ESA Gets Better View of Schiaparelli Impact Site, But Mysteries Remain

ESA Gets Better View of Schiaparelli Impact Site, But Mysteries Remain

NASA’s Mars Reconnaissance Orbiter (MRO) has provided a higher resolution image of the site where the European Space Agency’s (ESA’s) Schiaparelli lander impacted the Martian surface, but some of the features in the image remain unexplained.  Schiaparelli is part of ESA’s ExoMars program and was designed to demonstrate technologies needed for the next phase of the program — a Russian lander and ESA rover to be launched in 2020.  Understanding exactly what happened is crucial for the 2020 mission.

Schiaparelli was launched together with ESA’s Trace Gas Orbiter (TGO) in March. The two made the trip to Mars together, separating on October 16, three days before arrival at Mars. TGO successfully entered orbit, but contact was lost with Schiaparelli during its descent. 

It was located two days later using the low resolution CTX camera on MRO.  The image indicated that the lander crashed into the surface at a high velocity after separating from its parachute and heat shield.   ESA has been awaiting a second pass over the site by MRO to obtain an image with its high resolution camera, HiRISE.

That image was taken on October 25 and released to the public today. It shows three impact areas, highlighted in the image below, within 1.5 kilometers of each other.

High resolution image of Mars surface where ESA’s Schiaparelli lander impacted, taken by HiRISE camera on NASA’s Mars Reconnaissance Orbiter, October 25, 2016.  Image credit:  NASA/JPL-Caltech/University of Arizona.  Inserts are 6-fold enlargements, brightness was adjusted separately for each inset to better show details.

As shown in the image, the parachute and the rear section of the heat shield (also called the back shell, to which the parachute was attached) landed adjacent to each other (bottom left). The front section of the heat shield separated from the rest of the spacecraft as planned and landed further away (top right).  A shallow crater, perhaps half a meter deep, in between is where the lander reached the surface and, presumably, exploded.  Data that ESA received from Schiaparelli before it went silent indicate that the parachute and back shell released prematurely and nine thrusters that should have slowed the spacecraft fired for only a few seconds, so the fuel tank would have been relatively full.  ESA estimates that the spacecraft was in free-fall for the final 2-4 kilometers of its journey and impacted the surface at a velocity of as much as 300 kilometers/hour.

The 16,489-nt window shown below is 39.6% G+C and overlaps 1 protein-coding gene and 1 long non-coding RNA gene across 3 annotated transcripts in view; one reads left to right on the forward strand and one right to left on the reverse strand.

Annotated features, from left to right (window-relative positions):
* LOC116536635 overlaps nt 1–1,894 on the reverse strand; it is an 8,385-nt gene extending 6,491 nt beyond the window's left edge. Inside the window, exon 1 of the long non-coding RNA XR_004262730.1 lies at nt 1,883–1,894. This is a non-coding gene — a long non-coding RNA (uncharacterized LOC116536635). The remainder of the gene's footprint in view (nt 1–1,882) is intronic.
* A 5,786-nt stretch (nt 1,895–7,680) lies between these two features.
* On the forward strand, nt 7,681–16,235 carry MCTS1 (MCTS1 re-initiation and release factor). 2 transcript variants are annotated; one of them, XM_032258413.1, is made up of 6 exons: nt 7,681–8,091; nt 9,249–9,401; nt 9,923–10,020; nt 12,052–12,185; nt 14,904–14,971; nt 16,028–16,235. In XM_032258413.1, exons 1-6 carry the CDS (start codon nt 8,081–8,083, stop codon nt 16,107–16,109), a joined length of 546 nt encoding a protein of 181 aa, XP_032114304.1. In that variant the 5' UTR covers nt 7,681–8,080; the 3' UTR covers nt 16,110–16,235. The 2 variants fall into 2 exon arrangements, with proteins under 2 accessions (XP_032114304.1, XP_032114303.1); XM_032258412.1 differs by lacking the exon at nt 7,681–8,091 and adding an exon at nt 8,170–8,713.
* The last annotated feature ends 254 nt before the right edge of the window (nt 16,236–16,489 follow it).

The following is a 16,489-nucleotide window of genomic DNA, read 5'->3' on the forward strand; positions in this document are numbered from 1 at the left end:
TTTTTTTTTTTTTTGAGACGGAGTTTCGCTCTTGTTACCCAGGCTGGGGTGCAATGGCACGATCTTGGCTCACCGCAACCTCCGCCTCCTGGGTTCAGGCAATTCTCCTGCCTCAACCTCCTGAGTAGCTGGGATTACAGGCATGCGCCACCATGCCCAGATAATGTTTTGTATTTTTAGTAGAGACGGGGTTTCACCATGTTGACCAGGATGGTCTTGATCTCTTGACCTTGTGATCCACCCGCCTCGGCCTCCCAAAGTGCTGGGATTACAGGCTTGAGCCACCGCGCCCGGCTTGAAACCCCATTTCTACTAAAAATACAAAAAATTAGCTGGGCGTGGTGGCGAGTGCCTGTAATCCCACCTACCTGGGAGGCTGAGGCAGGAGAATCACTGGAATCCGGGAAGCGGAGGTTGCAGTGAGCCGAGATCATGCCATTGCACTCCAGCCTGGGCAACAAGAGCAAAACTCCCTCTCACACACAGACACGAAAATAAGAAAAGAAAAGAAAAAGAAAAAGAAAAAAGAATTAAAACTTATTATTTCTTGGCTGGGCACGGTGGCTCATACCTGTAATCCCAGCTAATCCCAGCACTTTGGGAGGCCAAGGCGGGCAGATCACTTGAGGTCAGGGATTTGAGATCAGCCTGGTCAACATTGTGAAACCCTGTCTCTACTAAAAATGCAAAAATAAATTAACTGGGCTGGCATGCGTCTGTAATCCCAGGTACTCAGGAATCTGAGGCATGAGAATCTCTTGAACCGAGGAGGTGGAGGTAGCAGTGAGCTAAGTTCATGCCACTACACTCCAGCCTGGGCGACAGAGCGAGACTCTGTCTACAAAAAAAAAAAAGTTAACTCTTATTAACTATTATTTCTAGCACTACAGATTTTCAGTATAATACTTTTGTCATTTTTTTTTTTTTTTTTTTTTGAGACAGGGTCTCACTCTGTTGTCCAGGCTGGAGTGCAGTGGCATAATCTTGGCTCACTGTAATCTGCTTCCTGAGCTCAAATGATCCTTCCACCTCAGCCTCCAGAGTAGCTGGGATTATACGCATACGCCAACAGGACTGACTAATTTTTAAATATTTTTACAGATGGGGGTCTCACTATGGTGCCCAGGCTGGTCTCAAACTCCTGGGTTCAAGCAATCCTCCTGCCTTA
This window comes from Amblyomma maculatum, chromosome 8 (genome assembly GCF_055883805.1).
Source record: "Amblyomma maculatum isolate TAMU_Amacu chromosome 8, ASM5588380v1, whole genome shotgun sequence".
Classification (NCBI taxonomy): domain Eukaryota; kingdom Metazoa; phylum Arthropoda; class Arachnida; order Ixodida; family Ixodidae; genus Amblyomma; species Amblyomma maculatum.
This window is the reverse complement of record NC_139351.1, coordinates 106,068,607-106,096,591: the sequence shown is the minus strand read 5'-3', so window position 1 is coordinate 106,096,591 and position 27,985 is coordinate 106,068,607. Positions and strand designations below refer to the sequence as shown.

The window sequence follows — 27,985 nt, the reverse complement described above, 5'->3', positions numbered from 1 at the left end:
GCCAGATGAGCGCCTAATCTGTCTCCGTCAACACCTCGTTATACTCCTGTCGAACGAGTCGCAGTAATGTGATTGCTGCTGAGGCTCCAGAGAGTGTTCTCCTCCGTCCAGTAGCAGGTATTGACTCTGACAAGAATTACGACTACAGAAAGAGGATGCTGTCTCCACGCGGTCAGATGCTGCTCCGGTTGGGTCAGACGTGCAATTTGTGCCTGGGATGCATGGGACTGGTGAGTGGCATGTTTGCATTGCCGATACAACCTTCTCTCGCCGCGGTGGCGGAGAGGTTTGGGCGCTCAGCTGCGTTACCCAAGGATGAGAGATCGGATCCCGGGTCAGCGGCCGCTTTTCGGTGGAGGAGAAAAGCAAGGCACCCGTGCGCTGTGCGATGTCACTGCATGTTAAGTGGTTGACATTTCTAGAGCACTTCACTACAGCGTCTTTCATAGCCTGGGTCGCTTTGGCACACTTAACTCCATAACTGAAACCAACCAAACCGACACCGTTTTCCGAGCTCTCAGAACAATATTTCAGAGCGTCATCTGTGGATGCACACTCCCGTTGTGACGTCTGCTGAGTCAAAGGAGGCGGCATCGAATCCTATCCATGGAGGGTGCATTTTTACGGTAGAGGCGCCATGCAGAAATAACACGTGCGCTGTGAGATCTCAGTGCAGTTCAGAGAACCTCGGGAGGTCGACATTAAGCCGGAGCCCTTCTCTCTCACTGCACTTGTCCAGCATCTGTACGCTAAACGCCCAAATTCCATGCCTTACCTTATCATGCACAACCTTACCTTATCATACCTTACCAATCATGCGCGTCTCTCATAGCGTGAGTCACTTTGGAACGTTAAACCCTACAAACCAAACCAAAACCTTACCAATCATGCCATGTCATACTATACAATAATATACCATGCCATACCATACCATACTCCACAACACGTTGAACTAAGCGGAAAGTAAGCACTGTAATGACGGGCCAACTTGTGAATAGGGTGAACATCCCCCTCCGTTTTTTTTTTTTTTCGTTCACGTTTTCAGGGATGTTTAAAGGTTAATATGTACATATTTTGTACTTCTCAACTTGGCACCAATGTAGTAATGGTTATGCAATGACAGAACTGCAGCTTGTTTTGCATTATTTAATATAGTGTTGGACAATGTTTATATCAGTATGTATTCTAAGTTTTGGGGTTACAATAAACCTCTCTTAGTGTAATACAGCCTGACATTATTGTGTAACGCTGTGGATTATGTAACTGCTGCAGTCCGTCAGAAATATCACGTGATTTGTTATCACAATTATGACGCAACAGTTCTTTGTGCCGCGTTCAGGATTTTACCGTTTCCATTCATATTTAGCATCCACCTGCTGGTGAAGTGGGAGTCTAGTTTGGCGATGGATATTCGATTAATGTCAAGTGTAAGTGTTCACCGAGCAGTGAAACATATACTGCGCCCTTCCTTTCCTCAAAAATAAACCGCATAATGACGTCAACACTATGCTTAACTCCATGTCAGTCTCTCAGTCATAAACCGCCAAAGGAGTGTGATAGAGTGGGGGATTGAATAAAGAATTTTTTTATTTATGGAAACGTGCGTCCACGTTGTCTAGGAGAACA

ESA said today that the “asymmetric surrounding dark markings” near the crater “are more difficult to interpret.”  Also, the “long dark arc” to the upper right of the crater “is currently unexplained.”  Both could be related to the impact and presumed explosion, ESA added, but more analysis is needed.

Schiaparelli and TGO are the first two of four spacecraft that comprise ESA’s ExoMars program, which it is conducting cooperatively with Russia’s Roscosmos state space corporation.  Initially ExoMars was an ESA-NASA program, but the Obama Administration declined to fund NASA’s portion and ESA turned to Russia instead.  

The other two spacecraft — a Russian lander and an ESA rover — are scheduled for launch in 2020 (delayed from 2018). Schiaparelli was designed to test entry, descent and landing (EDL) technologies in preparation for the lander/rover mission.  Only the United States has successfully landed spacecraft on Mars. Seven of eight attempts since 1976 have succeeded:  Viking 1, Viking 2, Mars Pathfinder + Sojourner, Spirit, Opportunity, Phoenix and Curiosity.  Only the 1999 Mars Polar Lander failed.  One of the four landers sent to Mars by the Soviet Union in the 1970s sent back data after landing, but for less than 20 seconds so is not considered a success.  The United Kingdom sent the Beagle 2 lander to Mars along with ESA’s Mars Express in 2003, but it landed in a semi-deployed manner and was unable to communicate.

ESA Director General Jan Woerner stresses that TGO is fully successful and will conduct its planned science program to study trace gases in the Martian atmosphere that may reveal whether life ever existed there, and serve as a communications relay for the 2020 lander/rover.  He also considers Schiaparelli a success in the sense that entry into the atmosphere and deployment of the parachute worked as planned and they will gain data from the investigation that will be important to the success of the 2020 mission.

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